PETALING JAYA – Political analysts have dismissed the likelihood of tension between Putrajaya and Istana Negara if Sultan Ibrahim of Johor becomes the 16th Yang di-Pertuan Agong.
Azmi Hassan of Universiti Teknologi Malaysia said the Johor ruler would stop sparring with Dr Mahathir Mohamad once he becomes the nation’s king.
“It’s going to be a different scenario,” he said in reference to frequent references to the public spats between Mahathir and the Johor palace.
Azmi said he believed Sultan Ibrahim Sultan Iskandar, as the Agong, would not react to the prime minister the way he had been doing as the ruler of his state.
“There is a clear separation of powers between the prime minister and the Agong,” he said.
“Both have very clear missions in terms of their responsibilities. In a way, they complement each other.
“The combination of Sultan Ibrahim as Agong and Mahathir as prime minister will be a good combination in terms of governance.”
He was commenting on online chatter that followed last Sunday’s announcement of the Sultan of Kelantan’s decision to step down as the Agong.
There is talk that the next in line, the Sultan of Pahang, is unlikely to take over because of ill health. If that is true and tradition is followed, the office goes to Sultan Ibrahim. If he rejects it, Sultan Nazrin Shah of Perak will take over.
Sultan Muhammad V of Kelantan’s resignation as Agong came three years before he was due to be replaced under a unique system of rotating the post among the nine Malay rulers.
Oh Ei Sun of the Singapore Institute of International Affairs gave an opinion similar to Azmi’s.
He noted that the Malaysian monarchy is “strictly constitutionally prescribed” and a largely symbolic institution.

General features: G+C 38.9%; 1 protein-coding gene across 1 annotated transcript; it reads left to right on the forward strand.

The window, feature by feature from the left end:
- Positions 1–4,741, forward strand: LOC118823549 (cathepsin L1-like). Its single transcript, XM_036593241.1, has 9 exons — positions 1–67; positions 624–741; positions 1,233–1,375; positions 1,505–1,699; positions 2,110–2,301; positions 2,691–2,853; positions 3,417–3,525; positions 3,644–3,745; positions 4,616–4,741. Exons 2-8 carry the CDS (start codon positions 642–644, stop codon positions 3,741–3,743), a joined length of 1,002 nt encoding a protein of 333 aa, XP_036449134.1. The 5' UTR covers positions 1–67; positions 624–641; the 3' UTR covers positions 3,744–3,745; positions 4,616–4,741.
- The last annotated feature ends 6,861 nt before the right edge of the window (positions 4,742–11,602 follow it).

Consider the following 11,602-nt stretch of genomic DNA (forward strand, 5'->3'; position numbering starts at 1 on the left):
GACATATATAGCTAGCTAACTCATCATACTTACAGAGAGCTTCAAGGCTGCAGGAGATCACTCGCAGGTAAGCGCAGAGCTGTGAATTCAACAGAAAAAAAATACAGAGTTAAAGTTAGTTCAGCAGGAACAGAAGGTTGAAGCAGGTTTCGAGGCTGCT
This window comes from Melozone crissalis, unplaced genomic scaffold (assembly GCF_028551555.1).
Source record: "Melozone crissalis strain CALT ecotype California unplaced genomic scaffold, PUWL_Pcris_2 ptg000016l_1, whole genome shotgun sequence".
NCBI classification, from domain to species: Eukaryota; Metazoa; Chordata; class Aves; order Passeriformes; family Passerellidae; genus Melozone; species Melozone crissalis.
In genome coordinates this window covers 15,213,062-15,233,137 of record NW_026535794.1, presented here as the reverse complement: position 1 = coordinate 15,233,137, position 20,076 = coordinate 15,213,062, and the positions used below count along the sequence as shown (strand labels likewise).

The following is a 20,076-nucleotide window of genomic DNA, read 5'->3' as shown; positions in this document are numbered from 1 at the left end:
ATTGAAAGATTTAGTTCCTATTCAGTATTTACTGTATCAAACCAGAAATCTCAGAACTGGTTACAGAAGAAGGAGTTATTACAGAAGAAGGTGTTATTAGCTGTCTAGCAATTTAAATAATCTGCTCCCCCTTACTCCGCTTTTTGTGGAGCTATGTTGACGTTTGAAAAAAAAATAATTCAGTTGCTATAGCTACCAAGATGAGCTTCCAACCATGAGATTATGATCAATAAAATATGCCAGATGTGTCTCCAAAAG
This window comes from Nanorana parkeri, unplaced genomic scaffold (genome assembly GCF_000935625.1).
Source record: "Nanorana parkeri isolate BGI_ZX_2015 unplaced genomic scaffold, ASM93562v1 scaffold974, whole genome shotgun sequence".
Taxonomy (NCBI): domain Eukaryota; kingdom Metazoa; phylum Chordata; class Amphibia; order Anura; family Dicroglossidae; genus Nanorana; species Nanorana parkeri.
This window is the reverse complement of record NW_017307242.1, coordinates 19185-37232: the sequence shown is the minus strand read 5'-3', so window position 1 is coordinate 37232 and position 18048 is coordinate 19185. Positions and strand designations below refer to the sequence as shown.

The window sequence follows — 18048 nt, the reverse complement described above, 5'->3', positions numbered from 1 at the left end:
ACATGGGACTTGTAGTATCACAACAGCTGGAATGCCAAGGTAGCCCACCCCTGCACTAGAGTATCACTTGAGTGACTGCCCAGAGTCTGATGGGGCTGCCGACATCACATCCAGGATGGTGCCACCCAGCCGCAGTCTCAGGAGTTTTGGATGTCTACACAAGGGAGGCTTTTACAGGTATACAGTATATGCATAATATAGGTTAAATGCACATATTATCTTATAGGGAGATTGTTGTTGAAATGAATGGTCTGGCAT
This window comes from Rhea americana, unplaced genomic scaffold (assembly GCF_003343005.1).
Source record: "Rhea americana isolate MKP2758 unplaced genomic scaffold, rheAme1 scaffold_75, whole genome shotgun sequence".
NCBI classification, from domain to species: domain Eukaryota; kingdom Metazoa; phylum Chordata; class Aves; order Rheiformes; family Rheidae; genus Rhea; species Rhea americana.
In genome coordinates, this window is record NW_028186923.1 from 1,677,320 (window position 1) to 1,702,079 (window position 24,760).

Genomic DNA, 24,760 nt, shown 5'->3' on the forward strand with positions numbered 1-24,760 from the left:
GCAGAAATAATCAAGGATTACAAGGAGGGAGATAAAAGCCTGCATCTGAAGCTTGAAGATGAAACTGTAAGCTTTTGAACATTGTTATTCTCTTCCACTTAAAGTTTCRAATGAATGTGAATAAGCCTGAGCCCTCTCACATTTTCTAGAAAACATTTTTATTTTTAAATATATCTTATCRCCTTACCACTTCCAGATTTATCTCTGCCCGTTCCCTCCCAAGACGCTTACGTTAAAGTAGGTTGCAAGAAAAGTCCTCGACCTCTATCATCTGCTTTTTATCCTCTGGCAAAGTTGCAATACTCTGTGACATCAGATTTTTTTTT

“This is in somewhat of a contrast to the constitutional arrangement and tradition in Johor, which sees a more enlarged role for the sultan,” he said.
“Whoever steps into the role of the monarch would have to follow the tradition and principle of a constitutional monarchy, especially when the prime minister is a very robust and popular one.”
Political commentator Kamarul Zaman Yusoff however pointed out “unresolved issues” between Mahathir and the Johor palace.
He also reminded about Sultan Ibrahim’s call on the government to heed the dictates of the Malay rulers and not the other way around.
The spats have been many, and can be traced back to the constitutional crisis in the early nineties, when Mahathir as prime minister then led a vigorous campaign to strip rulers of their immunity under the law. The move was triggered by an incident involving the Johor royalty.
Since then, Mahathir’s relationship with the Johor palace has not been smooth.
Two years ago, for example, Sultan Ibrahim accused Mahathir of playing race politics in an attempt to drive away Chinese investors from his state. This followed criticism from Mahathir, then in the opposition camp, on the Forest City project to lure property investors from China.
Mahathir had also several times traded jibes on the media with Tunku Ismail, the vocal Johor crown prince who often takes to the social media to comment on current affairs.